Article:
My backup plans included wading across the river, but I luckily managed to talk my way out of the country. No surprise, I had after all become friendly with the border guards after two previous visits. Then again, I would normally have been refused exit from the country due to the lack of my visa stamp and been ordered to return to Sukhumi.
But why go to Abkhazia in the first place? First of all, this is a place virtually no one has visited. Bragging rights guaranteed, just don't expect people to be able to place it on any map or spell the name. The country also produces its own wine and tasty food. It's similar to Georgian, although possibly a tad spicier. Although not a popular destination among westerners, a fair amount of Russians go there due to its location on The Black Sea with a number of good beaches. I was however a novelty. Random locals demanded having their photos taken with me when they realized I was indeed a "real" foreign tourist, not a Russian.
The town itself is also photography heaven. It is like time stood still. All the old Sovjet style buildings will make you want to walk around for hours. The lack of maintenance clearly proves that communism won't work in real life. If no one owns them, who the hell will take responsibility for keeping them in shape?
Abkhazia uses Russian language and Russian currency, a clear difference to Georgian language and Georgian Lari in Georgia. Do not expect to find many people speaking English, although smiles and sign language go a long way. Although maybe not for a differentiation between various pork, chicken or beef dishes. For the only English menu in town, try the restaurant of Hotel Atrium Victoria. It offers is one of the best accommodations in the country, although do not expect Wi-Fi.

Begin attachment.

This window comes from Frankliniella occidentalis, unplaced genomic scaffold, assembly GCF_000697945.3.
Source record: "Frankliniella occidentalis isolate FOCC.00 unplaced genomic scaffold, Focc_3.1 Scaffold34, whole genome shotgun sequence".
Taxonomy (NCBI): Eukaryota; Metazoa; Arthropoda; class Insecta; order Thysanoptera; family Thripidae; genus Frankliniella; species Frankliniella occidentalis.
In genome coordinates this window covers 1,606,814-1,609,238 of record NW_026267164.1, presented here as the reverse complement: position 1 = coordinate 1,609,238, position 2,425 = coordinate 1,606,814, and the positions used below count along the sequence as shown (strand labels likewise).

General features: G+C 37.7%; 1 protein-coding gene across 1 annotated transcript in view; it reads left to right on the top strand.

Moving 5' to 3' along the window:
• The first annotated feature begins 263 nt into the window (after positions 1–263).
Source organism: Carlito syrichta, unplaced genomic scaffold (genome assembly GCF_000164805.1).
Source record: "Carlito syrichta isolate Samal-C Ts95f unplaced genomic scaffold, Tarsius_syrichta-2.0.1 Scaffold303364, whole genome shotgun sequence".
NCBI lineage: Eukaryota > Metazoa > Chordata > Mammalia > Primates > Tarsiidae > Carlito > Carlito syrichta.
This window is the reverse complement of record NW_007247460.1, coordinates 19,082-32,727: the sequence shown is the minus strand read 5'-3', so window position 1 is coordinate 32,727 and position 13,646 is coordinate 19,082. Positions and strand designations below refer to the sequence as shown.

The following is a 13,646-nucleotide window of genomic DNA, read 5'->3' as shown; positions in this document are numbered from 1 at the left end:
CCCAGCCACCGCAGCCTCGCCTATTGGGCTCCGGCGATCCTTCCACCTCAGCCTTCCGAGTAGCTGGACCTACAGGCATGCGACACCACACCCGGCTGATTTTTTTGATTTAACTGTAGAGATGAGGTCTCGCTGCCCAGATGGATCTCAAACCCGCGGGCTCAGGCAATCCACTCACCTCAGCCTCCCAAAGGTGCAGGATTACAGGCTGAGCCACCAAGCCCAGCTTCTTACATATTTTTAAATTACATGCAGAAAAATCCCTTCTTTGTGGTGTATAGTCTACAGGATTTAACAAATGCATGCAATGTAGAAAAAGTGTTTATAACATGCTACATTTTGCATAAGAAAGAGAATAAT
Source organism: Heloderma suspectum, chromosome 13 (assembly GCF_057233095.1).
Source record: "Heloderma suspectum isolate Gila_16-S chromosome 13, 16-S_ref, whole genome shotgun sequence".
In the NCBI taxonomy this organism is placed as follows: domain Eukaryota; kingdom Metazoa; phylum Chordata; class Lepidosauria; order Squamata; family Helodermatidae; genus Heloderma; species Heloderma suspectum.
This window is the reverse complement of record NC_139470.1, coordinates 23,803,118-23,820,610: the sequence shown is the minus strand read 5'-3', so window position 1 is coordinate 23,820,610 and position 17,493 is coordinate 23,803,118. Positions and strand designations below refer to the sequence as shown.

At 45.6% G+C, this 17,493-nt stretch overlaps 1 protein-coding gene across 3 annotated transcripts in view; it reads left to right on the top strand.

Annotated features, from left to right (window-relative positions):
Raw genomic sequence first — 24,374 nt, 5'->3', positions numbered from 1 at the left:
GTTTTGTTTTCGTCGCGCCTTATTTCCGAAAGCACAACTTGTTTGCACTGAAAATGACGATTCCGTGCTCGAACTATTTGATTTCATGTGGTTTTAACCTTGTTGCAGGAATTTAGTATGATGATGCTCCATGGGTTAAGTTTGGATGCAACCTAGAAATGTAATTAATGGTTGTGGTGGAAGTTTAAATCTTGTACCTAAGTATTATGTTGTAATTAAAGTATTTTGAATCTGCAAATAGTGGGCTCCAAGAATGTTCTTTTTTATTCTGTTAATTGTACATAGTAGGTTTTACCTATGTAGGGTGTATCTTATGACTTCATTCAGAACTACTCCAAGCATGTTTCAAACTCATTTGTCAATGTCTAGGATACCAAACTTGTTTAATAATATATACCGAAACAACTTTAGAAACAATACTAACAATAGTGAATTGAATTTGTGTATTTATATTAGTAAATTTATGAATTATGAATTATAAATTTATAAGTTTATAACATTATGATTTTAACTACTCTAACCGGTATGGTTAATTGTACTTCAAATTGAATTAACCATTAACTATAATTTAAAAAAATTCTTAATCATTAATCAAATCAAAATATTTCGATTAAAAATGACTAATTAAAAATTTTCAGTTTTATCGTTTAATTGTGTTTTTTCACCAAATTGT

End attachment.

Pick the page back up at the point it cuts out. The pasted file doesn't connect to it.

Free internet can still be found in most cafes free of charge. There are a few pretty good restaurants on the sea front. The most unique location is Amri, a restaurant on the end of a pier. It has a good selection of local food.
You should also venture outside town to see Novi Afon, a Christian Orthodox cathedral, 20 minutes from the capital. The building itself is nice enough, but the real reason to go is the attached cave with
thousands of stalagmites and stalactites. The lakes Ritsa and Msui are also worth a visit for those craving quality scenery.
Do remember to bring rubles into the country. You will need it for transportation. Georgian Lari or US Dollars are not accepted, and no hotels or restaurants accept credit cards. You can exchange money in the banks or from certain shop owners, but the latter won't win any awards for their exchange rates. There are two ATMs in Sukhumi, though, and they now accept foreign cards.
And just for the record. Abkhazia feels totally safe. I would not have any second thoughts about going there again.
For Abkhazian news, comments and analysises, do visit Abkhaz World.